Finally, on the tough topic of praising the person versus their effort, the research is clear that we should be very careful in praising a person’s qualities or attributes, especially with youth who struggle with self-confidence.  Praising effort conveys the message that persistence and conscientiousness, even with repeated failures, can reap benefits for all.  Praising attributes just tends to reinforce a self-image that a person may or may not have.  But if we must praise the person for who we perceive them to be, maybe these comments are best preserved for situations in which we recognize a turning, or memorable point in their life, even if you are the only one to appreciate the effort it took to get there.

“I just want to tell you how proud I am of you, and how much your hard work to get here has meant to me.”

That way, if your daughter is standing in your living room, and you tell her how beautiful she looks as she heads out for her senior prom, she will know that you really meant it.


Mad in America hosts blogs by a diverse group of writers. These posts are designed to serve as a public forum for a discussion—broadly speaking—of psychiatry and its treatments. The opinions expressed are the writers’ own.


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  1. Thanks for this. It makes a lot of sense to me that children do better when their specific actions are praised, as opposed to when they are labeled as one thing or another. I can’t help but wonder, though, “What the heck is ‘systematic ignoring’?”

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    • Appreciate the positive thoughts. Yeah, I probably should have clarified more about “systematic ignoring”, which first comes out of the Applied Behavior Analysis (ABA) literature, but has sense been used in a number of paradigms. Basically, it is the process by which we as parents/caregivers consistently ignore negative behaviors (that we want to extinguish), such as temper tantrums and whining. It is advocated not only to be done consistently across time and different settings (unless the behavior becomes significantly destructive or harmful to self or others), but also involves refraining from engaging the child in 3 ways: verbal remarks, physical contact, and eye contact. Although initially it can increase negative behaviors (e.g., child screams even louder thinking that it will result in getting attention), combined with the other 2 strategies (i.e., positive reinforcement and environmental adjustments), it remains one of the most effective ways to reduce negative behaviors regardless of the child’s cognitive or social skills.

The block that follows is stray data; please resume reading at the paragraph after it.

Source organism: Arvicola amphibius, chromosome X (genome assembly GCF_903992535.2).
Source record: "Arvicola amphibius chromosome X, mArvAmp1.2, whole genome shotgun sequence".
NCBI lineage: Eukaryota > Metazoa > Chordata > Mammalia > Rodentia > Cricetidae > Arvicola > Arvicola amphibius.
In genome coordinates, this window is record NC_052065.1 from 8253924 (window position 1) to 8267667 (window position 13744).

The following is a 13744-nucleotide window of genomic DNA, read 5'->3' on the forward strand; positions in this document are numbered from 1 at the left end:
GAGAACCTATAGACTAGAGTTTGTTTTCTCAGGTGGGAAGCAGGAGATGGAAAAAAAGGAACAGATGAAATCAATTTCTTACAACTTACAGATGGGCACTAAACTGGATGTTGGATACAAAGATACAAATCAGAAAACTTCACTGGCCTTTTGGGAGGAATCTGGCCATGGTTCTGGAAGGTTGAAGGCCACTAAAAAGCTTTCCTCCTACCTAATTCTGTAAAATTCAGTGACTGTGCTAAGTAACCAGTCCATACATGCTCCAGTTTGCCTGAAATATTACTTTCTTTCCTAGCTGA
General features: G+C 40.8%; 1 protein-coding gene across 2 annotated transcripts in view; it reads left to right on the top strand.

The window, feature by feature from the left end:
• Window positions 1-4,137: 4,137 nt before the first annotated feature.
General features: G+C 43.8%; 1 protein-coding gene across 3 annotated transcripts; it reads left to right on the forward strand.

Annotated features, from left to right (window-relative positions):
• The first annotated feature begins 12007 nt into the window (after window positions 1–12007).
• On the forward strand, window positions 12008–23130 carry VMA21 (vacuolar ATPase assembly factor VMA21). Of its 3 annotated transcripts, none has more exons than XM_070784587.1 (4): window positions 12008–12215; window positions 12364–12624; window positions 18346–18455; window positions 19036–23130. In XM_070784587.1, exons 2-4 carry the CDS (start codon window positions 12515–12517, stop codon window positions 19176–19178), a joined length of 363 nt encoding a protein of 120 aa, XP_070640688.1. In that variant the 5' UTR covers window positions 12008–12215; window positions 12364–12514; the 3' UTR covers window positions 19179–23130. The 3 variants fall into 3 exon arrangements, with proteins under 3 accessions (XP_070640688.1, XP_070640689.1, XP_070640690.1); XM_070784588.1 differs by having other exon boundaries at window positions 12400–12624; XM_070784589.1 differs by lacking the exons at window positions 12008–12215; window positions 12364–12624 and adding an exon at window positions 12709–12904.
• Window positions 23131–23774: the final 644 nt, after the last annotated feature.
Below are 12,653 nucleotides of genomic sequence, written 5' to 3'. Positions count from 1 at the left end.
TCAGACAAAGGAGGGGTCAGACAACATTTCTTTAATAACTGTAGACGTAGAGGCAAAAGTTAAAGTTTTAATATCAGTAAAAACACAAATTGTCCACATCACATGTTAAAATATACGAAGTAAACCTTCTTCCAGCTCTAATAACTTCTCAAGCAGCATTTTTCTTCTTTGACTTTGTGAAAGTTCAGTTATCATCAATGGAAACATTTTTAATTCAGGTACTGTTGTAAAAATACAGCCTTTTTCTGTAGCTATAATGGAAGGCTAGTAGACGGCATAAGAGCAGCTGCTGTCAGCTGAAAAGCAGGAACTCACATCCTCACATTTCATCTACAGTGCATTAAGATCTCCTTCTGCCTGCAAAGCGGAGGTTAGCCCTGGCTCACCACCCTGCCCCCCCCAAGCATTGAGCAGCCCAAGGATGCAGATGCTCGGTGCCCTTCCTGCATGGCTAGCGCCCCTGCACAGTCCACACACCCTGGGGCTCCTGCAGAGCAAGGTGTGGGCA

Hope that makes it clearer. Thanks for the question.

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  2. I agree, properly and honestly praising – but also constructively criticizing children – helps children learn to believe in, and work to improve, themselves. This type of approach, along with unconditional love, can even help a child who was sexually abused. My son was sexually abused when he was 3 and 4. But he went from remedial reading in first grade, to valedictorian of his high school class, with absolutely zero help from any psychiatric practitioners – he overcame because of good and loving parents, some wonderful and encouraging teachers, a healthy lifestyle and diet, and thanks to good genetics.